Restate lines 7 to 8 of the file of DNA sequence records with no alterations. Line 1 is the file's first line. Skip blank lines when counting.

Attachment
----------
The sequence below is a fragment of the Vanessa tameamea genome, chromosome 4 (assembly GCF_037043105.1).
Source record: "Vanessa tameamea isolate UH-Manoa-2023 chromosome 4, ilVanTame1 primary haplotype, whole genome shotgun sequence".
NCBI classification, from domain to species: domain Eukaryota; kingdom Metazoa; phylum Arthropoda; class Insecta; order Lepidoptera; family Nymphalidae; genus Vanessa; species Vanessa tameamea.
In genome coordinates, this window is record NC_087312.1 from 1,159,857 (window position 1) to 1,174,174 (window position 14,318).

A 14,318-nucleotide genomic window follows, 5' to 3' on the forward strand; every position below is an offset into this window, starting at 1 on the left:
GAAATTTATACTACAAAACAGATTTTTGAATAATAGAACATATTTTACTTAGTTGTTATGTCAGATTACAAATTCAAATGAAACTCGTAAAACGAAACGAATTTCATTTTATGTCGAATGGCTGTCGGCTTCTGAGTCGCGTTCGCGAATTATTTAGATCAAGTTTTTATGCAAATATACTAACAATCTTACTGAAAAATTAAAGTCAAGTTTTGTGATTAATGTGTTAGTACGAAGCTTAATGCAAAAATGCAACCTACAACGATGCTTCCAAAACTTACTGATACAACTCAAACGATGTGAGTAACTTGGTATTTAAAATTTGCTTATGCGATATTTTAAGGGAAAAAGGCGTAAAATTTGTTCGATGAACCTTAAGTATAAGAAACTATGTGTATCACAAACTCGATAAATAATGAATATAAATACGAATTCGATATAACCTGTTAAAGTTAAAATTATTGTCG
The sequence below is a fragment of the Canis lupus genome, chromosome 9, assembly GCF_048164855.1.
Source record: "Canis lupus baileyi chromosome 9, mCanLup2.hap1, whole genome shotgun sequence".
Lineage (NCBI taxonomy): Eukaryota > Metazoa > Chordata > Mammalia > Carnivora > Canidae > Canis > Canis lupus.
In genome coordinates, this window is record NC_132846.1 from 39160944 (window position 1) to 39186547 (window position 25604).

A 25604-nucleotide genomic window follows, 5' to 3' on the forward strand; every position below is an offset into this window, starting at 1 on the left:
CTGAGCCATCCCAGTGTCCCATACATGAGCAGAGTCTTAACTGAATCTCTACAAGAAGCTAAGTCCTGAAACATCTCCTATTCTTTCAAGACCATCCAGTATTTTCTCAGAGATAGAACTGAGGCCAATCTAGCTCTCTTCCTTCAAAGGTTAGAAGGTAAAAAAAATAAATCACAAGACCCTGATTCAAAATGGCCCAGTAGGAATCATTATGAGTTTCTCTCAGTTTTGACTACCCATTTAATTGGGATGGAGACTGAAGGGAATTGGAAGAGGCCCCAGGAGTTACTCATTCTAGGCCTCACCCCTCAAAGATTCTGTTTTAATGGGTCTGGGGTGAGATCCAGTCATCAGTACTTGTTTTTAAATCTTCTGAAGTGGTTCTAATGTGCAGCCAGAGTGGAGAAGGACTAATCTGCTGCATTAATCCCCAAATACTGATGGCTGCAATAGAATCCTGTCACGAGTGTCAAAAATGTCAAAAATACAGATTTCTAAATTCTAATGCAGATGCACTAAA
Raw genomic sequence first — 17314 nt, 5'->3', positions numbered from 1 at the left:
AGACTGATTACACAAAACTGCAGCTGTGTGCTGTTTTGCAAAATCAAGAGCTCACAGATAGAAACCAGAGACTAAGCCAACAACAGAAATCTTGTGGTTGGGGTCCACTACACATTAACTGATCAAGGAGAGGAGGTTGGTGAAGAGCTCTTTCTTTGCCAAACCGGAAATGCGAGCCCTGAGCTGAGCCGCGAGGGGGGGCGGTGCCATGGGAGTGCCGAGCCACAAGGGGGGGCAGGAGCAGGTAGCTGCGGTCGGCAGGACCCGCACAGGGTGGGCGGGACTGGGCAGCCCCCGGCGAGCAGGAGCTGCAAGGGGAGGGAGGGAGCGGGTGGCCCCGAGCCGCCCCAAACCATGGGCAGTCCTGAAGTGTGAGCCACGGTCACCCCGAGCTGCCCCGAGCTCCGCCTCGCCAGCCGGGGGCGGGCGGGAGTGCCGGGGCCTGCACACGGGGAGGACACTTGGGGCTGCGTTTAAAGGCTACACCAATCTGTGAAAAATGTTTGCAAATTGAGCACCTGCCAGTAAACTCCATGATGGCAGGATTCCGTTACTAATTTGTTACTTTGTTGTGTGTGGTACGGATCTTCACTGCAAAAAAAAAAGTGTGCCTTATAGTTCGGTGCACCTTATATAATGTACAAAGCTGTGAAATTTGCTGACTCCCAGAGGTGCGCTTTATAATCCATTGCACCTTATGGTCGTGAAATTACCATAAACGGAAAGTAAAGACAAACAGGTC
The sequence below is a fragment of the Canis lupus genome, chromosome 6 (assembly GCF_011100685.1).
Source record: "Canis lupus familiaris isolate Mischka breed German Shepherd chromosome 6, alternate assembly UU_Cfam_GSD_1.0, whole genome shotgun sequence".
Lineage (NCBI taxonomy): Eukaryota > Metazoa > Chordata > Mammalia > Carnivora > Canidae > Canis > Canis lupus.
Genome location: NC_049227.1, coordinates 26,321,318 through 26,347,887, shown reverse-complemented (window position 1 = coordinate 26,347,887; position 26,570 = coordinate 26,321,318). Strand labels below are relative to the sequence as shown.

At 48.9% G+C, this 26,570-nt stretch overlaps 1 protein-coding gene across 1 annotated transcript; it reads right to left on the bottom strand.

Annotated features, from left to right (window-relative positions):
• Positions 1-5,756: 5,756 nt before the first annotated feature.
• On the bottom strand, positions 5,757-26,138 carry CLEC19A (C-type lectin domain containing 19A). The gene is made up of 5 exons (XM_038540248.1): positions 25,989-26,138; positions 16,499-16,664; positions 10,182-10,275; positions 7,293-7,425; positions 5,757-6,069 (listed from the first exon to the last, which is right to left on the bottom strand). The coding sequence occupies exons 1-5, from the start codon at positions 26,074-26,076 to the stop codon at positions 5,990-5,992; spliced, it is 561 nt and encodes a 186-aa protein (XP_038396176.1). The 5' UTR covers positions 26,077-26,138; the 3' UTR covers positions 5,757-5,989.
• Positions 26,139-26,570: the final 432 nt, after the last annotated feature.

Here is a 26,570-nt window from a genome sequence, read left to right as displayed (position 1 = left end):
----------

The sequence below is a fragment of the Canis lupus genome, chromosome 9, assembly GCF_048164855.1.
Source record: "Canis lupus baileyi chromosome 9, mCanLup2.hap1, whole genome shotgun sequence".